From death to life – Tuesday, 5th Week of Lent – Numbers 21:4-9/ John 8:21-30

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In order to understand the immediate text of today’s text, we need to place it in its historical background. The Israelites are near the Promised Land, approaching it from the south. Edom has denied Israel the right of passage (20:14-21). The Israelites came to Mount Hor where Aaron died (20:22-29). Aaron was Moses’ brother and Israel’s first high priest. The king of Ar’ad, a Canaanite who lived in the Negeb (southern portion of the Promised Land) fought against Israel, but Israel prevailed (21:1-3).

Scripture tells us that the people of Israel become ‘impatient’ because of the long land route around Edom to the promised land and began to speak against God and Moses while addressing their angst to Moses specifically. ‘Why have you brought us up out of Egypt to die in the wilderness? For there is no food, and water; and we detest this miserable food.’ This isn’t the first complaint of this nature that the Israelites have made. Eight times prior to this they have complained against God.

Their complaints about the tastelessness of the food represents a kind of tastelessness of their own, their ingratitude to God who fed them in the desert and prevented them from dying of hunger. Thanksgiving to God for his blessings to us is often one of the prayers we make least often. This could be the first of our reflections from this text; do I have an attitude of gratitude?

In the text of Numbers 21, the utterance of the complaint is immediately followed by the statement, “Then the LORD sent poisonous serpents among the people, and they bit the people, so that many Israelites died” (v. 6). The Israelites are stunned by the presence of these deadly serpents. Neither the narrator nor God ever explicitly says that God sent the snakes because the people complained. Yet the people recognized that what is happening is a punishment for their complaints. The people name their sin and quickly repent, asking Moses to intercede with Yahweh to save them. We too know our sin and ought to name it. Naming our sin is an acknowledgment of our wrong doing rather than finding a reason to shift the blame. But then we need to also go one step ahead and repent!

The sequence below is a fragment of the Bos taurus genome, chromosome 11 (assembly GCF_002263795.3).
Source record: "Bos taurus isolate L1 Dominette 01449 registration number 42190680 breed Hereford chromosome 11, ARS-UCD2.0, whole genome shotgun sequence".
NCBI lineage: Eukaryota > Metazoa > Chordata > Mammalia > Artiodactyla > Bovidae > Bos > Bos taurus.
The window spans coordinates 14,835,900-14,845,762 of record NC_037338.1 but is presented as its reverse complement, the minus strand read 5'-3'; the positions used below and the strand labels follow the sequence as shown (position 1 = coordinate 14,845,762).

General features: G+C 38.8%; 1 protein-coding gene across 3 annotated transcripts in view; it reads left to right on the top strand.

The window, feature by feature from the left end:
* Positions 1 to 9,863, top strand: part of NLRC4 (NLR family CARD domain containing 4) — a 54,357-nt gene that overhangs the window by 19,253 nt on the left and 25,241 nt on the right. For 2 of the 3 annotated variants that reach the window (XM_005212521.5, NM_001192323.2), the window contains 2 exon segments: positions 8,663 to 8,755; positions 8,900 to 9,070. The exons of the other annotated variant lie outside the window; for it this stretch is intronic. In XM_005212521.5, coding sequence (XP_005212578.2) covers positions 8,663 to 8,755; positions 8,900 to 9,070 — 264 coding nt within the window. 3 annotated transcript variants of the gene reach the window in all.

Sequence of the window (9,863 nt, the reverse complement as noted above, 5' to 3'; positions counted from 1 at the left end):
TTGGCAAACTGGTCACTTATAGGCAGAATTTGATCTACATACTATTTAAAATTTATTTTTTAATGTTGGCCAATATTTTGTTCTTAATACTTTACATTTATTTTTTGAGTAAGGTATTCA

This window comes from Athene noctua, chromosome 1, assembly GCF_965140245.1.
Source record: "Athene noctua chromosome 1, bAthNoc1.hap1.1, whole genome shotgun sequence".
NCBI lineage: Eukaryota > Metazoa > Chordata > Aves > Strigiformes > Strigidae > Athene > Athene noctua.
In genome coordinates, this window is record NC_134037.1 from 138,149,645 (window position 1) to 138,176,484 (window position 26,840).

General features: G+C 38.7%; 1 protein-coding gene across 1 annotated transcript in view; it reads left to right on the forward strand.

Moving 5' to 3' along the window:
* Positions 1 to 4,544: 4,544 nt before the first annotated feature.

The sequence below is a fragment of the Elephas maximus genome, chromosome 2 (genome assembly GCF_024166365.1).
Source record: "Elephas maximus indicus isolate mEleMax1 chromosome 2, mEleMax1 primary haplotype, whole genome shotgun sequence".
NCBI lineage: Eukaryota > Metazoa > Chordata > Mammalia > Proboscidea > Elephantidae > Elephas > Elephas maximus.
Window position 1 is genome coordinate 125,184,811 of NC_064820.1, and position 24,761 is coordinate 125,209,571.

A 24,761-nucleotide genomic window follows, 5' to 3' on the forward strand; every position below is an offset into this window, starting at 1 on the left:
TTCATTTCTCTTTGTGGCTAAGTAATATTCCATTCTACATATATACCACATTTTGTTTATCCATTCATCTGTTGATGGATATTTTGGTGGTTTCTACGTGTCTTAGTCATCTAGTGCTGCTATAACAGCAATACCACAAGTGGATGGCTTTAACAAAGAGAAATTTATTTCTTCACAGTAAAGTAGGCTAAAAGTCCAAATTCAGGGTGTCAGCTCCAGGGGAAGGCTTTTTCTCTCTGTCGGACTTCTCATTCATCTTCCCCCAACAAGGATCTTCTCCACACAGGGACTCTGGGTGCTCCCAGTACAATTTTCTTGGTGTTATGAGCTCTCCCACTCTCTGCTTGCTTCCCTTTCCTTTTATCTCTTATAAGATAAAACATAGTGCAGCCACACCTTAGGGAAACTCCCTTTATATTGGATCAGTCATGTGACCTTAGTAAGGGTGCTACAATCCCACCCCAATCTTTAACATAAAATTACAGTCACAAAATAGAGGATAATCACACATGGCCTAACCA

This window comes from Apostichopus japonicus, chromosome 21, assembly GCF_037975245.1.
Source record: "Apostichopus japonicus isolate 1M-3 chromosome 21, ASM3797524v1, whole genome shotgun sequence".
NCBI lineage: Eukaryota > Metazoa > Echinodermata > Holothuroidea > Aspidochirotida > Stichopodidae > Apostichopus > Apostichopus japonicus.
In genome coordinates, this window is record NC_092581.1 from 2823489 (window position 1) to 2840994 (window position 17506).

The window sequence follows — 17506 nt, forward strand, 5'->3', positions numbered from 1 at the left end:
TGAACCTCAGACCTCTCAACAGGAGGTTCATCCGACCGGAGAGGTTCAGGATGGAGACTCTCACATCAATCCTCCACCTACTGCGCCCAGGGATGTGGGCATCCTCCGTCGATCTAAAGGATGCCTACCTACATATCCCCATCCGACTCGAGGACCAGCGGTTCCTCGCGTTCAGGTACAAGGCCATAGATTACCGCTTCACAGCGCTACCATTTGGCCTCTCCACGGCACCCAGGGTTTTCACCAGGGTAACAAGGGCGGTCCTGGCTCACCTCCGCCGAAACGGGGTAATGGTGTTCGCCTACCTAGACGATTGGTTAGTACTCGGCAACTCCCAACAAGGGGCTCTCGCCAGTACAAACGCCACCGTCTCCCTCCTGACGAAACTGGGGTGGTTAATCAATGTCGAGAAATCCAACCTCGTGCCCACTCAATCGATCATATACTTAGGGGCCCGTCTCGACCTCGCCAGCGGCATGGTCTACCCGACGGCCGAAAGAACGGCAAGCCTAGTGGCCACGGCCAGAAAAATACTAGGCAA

On reading this text, one might be drawn to asking, ‘what kind of God is this who inflicts death on people for their lack of trust’? Yet while it is easy to question the wrath of God one easily forgets that it is the same people who received the law and were bound in covenant with God. A covenant that made them his people under his protection.

Yet God is merciful even to an ungrateful people; but this time with a twist. God does not give the people what they ask for. They want Moses to get God to ‘take away the serpents from them’ (Numbers 21:7). But the serpents do not go away, nor do they stop biting. Instead, God instructs Moses on how to heal the people who are bitten; they are still bitten, but they live.

It would be fairly easy to gloss over the aspects of this passage that we find troubling and focus on God who sends healing right where we need it. So, here is a lesson for us to reflect upon. Deliverance does not come in the way that we expect. Rather than removing the snakes, God sent a cure for snakebite. They’ll still get bitten; that danger doesn’t go away, but God does offer healing if they look in the right direction.

The same can be said of us. God does not always answer us the way we want and take away that which bothers us. The ‘snakes’ in our life, poisonous as they may be do not disappear, rather we get to gaze at Christ on the cross who brings healing to our lives and teaches us to live with the reality of pain and suffering in our midst but now with his saving grace.

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